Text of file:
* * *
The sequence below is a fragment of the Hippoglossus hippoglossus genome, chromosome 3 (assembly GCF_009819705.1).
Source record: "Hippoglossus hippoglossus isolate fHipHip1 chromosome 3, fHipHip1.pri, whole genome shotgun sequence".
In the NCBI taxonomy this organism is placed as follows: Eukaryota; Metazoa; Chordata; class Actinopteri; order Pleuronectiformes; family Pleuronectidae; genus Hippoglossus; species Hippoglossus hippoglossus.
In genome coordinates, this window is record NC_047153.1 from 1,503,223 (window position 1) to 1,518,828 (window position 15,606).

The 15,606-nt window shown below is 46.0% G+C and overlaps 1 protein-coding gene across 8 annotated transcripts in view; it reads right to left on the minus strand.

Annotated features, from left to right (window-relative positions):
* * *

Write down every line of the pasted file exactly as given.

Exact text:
The sequence below is a fragment of the Hippoglossus hippoglossus genome, chromosome 3 (assembly GCF_009819705.1).
Source record: "Hippoglossus hippoglossus isolate fHipHip1 chromosome 3, fHipHip1.pri, whole genome shotgun sequence".
In the NCBI taxonomy this organism is placed as follows: Eukaryota; Metazoa; Chordata; class Actinopteri; order Pleuronectiformes; family Pleuronectidae; genus Hippoglossus; species Hippoglossus hippoglossus.
In genome coordinates, this window is record NC_047153.1 from 1,503,223 (window position 1) to 1,518,828 (window position 15,606).

The 15,606-nt window shown below is 46.0% G+C and overlaps 1 protein-coding gene across 8 annotated transcripts in view; it reads right to left on the minus strand.

Annotated features, from left to right (window-relative positions):